Friday, November 02, 2007

HR Shakespeare

Had an interesting conversation with the HR lady at work today, who was surprised to discover that I am a self-professed Shakespeare Geek.  That's a fun conversation:  "Me?  A Shakespeare geek?  I'm a huge Shakespeare Geek.  I run a site called"

She then, and this is where it gets interesting, starts firing Shakespeare questions at me, one after another, in such a methodical way it made me wonder if it was some sort of exercise HR people do.

"What's your favorite play?" she asked.

"Don't have one," I said, "They're all good and offer something different."

"You've been asked all these questions before, haven't you?"

"I don't know yet.  That one, yes."

"You're on a desert island with only one Shakespeare play to read for the rest of your life, which do you take?"

"King Lear, because it's so much more complex than any of the others that I could read it for the longest time and continually discover new things."

"If you could act one Shakespeare role, which would it be?"

"Iago.  Who wouldn't want to play Iago?"

"Which villain causes you the most despise?"

This one got me to pause, and I'm not sure I'm stating the question the way she did.  I think she was asking me which villain gives me the most visceral reaction, someone who I really personally hate.  "Tough call," I answer, "Most of the best villains are so well crafted that I'm too busy being fascinated with them on that level to actually hate them."  We then have some conversation about "which villain would kick which other villain's butt", and how for instance Iago versus Tybalt would be no contest.  Tybalt talks a good game but is a coward at heart.

"What about Grendel?"

*pause*  "Ummm....what?  Which play is he in?"

"Isn't he the monster on the island?"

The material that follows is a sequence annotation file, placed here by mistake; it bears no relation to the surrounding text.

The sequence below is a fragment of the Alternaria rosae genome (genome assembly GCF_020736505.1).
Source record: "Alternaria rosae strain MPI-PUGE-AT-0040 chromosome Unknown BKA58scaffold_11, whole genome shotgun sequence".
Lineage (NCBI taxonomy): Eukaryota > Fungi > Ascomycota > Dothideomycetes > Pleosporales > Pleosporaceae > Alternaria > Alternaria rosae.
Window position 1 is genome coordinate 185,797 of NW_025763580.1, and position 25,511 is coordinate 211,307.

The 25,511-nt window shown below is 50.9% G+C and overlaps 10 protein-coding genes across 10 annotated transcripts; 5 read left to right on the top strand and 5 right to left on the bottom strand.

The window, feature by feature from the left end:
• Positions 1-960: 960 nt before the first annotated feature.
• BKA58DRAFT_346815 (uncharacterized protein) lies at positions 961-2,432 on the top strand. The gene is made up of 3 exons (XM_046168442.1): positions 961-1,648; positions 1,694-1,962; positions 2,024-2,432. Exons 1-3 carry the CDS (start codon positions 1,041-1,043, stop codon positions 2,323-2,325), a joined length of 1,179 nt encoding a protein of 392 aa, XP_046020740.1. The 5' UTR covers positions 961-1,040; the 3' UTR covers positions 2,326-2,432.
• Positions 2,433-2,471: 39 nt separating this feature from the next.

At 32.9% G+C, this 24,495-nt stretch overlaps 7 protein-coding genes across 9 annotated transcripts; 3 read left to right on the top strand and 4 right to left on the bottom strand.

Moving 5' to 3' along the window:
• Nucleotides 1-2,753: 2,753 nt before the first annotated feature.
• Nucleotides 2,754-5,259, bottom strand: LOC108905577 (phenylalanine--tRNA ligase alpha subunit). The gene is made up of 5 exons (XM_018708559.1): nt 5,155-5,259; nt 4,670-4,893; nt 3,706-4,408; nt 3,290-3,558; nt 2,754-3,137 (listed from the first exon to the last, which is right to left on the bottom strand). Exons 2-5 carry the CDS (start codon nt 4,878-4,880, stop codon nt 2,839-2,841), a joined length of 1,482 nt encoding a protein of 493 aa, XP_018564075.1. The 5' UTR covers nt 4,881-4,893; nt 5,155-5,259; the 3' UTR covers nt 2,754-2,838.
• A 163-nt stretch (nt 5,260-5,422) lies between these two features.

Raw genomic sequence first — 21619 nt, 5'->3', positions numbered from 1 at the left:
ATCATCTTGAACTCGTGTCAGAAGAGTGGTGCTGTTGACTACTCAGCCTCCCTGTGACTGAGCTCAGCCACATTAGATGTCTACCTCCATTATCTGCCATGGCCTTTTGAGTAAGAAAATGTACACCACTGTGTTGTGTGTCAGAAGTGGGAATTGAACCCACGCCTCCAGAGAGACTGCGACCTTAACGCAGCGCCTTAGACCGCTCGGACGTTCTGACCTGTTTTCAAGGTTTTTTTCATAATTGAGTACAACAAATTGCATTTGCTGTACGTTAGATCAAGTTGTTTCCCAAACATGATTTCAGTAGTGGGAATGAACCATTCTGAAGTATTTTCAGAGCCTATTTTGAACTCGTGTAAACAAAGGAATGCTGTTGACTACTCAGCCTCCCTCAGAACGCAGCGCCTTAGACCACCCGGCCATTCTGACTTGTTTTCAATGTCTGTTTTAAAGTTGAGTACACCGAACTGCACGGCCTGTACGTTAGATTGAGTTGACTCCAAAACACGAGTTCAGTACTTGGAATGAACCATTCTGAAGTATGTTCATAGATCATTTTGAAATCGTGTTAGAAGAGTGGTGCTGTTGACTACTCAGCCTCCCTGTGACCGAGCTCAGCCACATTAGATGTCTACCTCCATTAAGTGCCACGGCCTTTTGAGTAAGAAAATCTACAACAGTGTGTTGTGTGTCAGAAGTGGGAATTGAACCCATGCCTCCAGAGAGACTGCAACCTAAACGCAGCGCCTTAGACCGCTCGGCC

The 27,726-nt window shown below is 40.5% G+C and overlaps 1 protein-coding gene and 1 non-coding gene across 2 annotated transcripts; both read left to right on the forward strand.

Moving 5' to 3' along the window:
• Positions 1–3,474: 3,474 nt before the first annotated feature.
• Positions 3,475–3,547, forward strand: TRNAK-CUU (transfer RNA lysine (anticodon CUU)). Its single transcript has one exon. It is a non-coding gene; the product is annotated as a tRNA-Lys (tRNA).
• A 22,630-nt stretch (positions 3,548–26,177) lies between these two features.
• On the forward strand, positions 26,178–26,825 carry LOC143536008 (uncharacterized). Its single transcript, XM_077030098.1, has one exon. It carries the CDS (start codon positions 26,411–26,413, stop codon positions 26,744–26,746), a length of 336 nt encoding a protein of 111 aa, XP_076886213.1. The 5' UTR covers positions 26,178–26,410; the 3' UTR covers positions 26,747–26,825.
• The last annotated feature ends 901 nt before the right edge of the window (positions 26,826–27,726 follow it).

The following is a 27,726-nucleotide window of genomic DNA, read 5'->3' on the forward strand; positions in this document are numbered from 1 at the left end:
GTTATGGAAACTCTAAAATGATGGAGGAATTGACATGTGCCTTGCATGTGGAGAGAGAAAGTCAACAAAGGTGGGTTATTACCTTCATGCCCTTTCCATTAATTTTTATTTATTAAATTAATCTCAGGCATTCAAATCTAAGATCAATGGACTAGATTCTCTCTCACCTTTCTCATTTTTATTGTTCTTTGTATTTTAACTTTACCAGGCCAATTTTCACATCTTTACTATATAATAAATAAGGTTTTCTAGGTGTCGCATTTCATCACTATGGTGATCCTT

"Oh, you mean Caliban?"

"Yeah, that was his name, Caliban."

"In my house, Caliban is comic relief. "  (I then recount the story of my 5yr old being worried that Caliban had no friends to play with.)

That was at the end of the day and I had to catch a train, but I've been thinking about the question.  As I've said a million times before, once somebody opens up the door to talk about Shakespeare they're gonna have to shut me up because I won't ever stop myself :).  I'm thinking my answer will be Claudius, because he's such a damned weasel.  Kills his brother, marries his brother's wife.  He's a drunk.  Enlists Hamlet's friends to spy on him, supports Polonius's manipulation of his daughter as bait.  Tries to get England to do the dirty job of killing Hamlet, and when that doesn't work, manipulates Laertes into trying to same thing.  Lets his wife drink poison.  And then, when mortally wounded, still cries out "Defend me, friends" as if there's anybody left that cares if he lives or dies.

1 comment:

Ann said...

He isn't officially a villian, but I loathe Bertram in All's Well. He's a despicable weasel. He lies, and cheats, and is a snob. Marriage and a child with Bertram seems like a punishment to poor Helena for having bad taste.